Removal of a tiny molecule can inhibit cancer growth
University of Louisville researchers have found that removal of a tiny RNA molecule suppresses formation of cancerous tumors in mice.
Their findings were published June 6 in the online Early Edition of the Proceedings of the National Academy of Sciences. They are expected to be published in the print edition of the journal later this month.
Yong Li, associate professor of biochemistry and molecular biology, and his research team led by postdoctoral fellows Xiaodong Ma and Munish Kumar removed a non-coding RNA molecule called MicroRNA 21 (miR-21) from mice in one group.
“In virtually all types of cancer, miR-21 is found to be present at elevated levels,” Li said. “We believe it is essential to the growth of cancers.”
Skin tumors were induced in the group without the molecule and in a group with the molecule. Mice without miR-21 had fewer tumors over the course of the 30-week study. One mouse even remained tumor free.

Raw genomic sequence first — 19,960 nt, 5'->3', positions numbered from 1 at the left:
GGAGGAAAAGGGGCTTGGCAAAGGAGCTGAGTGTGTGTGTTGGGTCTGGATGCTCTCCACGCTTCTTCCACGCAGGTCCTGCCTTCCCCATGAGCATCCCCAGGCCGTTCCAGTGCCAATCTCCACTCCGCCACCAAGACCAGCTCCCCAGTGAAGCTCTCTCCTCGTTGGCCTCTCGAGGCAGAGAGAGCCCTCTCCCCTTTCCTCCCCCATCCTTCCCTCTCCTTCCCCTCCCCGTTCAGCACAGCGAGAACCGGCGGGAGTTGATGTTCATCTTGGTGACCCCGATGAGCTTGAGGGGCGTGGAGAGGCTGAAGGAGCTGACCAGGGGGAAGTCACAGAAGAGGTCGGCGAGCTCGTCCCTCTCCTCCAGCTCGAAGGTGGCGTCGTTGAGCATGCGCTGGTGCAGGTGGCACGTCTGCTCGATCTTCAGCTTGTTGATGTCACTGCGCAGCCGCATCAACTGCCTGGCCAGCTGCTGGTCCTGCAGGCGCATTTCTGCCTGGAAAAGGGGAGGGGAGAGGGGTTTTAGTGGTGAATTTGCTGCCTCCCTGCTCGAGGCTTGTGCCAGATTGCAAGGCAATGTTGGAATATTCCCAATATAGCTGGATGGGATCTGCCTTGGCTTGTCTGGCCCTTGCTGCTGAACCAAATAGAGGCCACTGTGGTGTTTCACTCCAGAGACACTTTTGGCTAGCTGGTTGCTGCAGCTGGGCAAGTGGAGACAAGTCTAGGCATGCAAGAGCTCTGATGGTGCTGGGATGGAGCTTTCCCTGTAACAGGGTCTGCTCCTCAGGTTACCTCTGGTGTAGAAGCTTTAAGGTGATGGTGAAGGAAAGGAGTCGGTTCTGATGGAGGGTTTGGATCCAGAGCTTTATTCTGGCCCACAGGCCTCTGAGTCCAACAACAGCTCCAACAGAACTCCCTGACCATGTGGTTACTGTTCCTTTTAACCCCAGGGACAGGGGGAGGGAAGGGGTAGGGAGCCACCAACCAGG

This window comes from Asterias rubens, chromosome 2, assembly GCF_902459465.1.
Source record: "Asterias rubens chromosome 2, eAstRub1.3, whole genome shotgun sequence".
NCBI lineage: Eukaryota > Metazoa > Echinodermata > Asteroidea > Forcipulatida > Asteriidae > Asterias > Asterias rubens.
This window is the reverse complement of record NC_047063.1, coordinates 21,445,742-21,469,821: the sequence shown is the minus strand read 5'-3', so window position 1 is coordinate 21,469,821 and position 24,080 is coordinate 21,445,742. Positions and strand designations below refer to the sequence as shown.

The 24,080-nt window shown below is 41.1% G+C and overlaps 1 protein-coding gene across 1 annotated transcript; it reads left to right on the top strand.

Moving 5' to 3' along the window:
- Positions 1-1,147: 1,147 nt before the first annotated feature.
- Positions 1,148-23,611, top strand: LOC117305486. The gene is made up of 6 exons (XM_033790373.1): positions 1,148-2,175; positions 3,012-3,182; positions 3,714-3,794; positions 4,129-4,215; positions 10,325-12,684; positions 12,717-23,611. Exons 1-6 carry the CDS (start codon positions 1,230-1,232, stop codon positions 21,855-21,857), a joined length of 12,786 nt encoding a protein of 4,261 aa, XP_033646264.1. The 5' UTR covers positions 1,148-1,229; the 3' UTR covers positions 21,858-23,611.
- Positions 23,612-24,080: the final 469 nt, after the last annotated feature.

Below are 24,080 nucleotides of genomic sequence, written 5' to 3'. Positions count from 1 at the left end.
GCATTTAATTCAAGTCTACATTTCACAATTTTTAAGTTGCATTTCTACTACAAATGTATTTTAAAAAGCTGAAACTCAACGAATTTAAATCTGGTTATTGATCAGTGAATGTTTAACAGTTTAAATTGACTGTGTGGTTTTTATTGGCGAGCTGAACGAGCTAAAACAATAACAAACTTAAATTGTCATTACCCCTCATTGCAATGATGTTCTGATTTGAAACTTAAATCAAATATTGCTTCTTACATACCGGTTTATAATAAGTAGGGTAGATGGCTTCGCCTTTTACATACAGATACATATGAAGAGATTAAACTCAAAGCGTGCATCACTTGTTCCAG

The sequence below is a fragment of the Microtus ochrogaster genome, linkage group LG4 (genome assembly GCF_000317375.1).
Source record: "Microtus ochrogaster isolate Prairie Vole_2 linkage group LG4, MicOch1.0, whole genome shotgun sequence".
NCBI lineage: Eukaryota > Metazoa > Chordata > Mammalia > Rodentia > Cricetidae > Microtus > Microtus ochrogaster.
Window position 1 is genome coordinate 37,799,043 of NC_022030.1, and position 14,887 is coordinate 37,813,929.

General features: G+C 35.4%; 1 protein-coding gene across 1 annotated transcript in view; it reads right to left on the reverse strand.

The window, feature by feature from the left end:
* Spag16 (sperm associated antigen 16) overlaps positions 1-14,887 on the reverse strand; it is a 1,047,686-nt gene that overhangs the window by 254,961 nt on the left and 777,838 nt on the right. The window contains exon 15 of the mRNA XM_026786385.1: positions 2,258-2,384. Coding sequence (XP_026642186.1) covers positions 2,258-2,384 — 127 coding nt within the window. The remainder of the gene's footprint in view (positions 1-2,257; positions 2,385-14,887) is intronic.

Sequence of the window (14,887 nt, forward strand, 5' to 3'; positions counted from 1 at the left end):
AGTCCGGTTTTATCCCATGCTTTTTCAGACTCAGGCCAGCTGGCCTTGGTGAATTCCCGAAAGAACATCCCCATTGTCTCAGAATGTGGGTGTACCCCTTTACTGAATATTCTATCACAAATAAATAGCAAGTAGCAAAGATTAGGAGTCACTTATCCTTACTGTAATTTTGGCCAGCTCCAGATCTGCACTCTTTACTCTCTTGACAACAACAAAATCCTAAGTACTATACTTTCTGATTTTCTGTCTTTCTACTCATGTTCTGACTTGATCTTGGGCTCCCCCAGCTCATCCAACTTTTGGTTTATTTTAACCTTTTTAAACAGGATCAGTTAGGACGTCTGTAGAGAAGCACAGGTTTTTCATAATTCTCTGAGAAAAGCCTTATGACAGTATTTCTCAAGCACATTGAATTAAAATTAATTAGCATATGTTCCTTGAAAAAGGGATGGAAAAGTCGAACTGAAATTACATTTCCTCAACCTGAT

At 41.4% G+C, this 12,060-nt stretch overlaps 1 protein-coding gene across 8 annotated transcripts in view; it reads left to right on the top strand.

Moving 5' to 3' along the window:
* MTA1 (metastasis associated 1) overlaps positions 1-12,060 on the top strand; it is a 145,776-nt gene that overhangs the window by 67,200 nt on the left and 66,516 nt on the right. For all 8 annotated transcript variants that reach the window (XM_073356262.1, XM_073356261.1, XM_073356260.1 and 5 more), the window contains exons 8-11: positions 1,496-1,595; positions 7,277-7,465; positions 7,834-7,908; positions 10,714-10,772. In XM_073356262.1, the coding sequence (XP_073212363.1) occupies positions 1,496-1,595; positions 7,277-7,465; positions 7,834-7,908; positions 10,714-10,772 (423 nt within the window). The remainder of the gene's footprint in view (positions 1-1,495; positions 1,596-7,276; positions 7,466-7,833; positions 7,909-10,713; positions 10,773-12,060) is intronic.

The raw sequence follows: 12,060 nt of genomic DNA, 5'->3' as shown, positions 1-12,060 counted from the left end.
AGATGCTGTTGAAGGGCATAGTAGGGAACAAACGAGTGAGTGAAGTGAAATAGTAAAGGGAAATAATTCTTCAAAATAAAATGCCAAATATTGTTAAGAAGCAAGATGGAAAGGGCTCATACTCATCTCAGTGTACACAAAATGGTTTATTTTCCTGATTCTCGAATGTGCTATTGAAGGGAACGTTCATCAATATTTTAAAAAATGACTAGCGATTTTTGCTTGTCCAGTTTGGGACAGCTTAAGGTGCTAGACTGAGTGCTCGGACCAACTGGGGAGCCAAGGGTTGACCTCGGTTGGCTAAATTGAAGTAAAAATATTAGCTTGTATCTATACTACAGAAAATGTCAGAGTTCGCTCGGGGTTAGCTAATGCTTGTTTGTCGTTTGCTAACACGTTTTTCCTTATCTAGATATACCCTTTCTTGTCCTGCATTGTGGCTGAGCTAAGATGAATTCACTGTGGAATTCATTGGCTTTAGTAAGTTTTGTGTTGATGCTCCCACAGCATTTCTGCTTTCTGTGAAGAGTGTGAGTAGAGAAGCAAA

These results, Li said, lead the researchers to believe that removing miR-21 increases the body’s ability to suppress tumors.
“The cancer research community is increasingly aware the importance of the surroundings around tumor cells,” Li said. “Our ongoing study of miR-21 involves looking at how this molecule contributes to tumor environment.”
The study indicates the serendipitous aspect of bench science, Li said. It was funded in part by the American Heart Association and the UofL Diabetes and Obesity Center - not by a cancer research agency or organization.
“We began our work in 2008 with the hypothesis that miR-21 plays a role in cardiovascular disease and diabetes,” he said, noting that his team’s research and reports from other groups now suggests that it doesn’t.
“Funding basic research is important because you never know where science will take you. It is clear from our research that miR-21 is taking us a bit closer to understanding tumor formation.”